Marine Biology

, Volume 127, Issue 2, pp 319–328 | Cite as

Nitrate increases zooxanthellae population density and reduces skeletogenesis in corals

  • F. Marubini
  • P. S. Davies


Very little information exists on the effects of nitrate on corals, although this is the major form in which nitrogen is prescrit in tropical eutrophie coastal waters. In this study we incubated nubbins ofPorites porites and explants ofMontastrea annularis in laboratory photostats illuminated by halide lamps, with concentrations of nitrate of 0, 1, 5 and 20 μM, for 40 and 30 d, respectively, At the end of this period it was found that the population density of the zooxanthellae had increased significantly with increased nitrate concentration, suggesting nitrogen limitation of the growth rate of zooxanthellae in the control group. There were also significant increases in the amount of chlorophylla ande2 per algal cell, in the volume of the algal cells, and in the protein per cell. Overall, the protein per unit surface increased, but this was attributable solely to increased algal protein: there was no significant change in host protein. Maximum gross photosynthesis normalized to surface area was enhanced by nitrate addition, reflecting the increase in algal population density. There was no change when normalized on a per cell basis. Respiration rate normalized to protein content was decreased by nitrate. The most dramatic change was in the rate of skeletogenesis, which decreased by ≅ in both species when exposed to nitrate enrichment. A model is presented which suggests that the diffusion-limited supply of CO2 from surrounding seawater is used preferentially by the enlarged zooxanthellae population for Photosynthesis, thereby reducing the availability of inorganic carbon for calcification. It is concluded that enhanced nitrate levels in tropical coastal waters will have a hitherto unrecognized effect on the growth rate of tropical coral reefs.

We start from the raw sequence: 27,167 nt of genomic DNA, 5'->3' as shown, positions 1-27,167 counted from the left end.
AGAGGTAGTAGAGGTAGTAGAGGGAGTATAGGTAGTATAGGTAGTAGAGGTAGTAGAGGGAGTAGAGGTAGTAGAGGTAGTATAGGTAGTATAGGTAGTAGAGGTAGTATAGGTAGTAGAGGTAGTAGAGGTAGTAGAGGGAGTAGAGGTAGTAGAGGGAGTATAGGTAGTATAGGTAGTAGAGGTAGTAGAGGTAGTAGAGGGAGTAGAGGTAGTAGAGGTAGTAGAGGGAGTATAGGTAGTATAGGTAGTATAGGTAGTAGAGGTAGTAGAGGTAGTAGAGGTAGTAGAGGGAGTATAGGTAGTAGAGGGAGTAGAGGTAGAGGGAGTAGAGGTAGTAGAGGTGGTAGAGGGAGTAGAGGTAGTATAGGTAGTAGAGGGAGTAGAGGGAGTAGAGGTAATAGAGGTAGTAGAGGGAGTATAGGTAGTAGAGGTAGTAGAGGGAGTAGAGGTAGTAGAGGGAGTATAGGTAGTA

Nitrate Population Density Photosynthesis Chlorophylla Coral Reef 
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Copyright information

© Springer-Verlag 1996

Authors and Affiliations

  • F. Marubini
    • 1
  • P. S. Davies
    • 2
  1. 1.Bellairs Research Institute of McGill UniversitySt. James
  2. 2.Division of Environmental and Evolutionary Biology, Institute of Biomedical and Life SciencesUniversity of GlasgowGlasgowScotland

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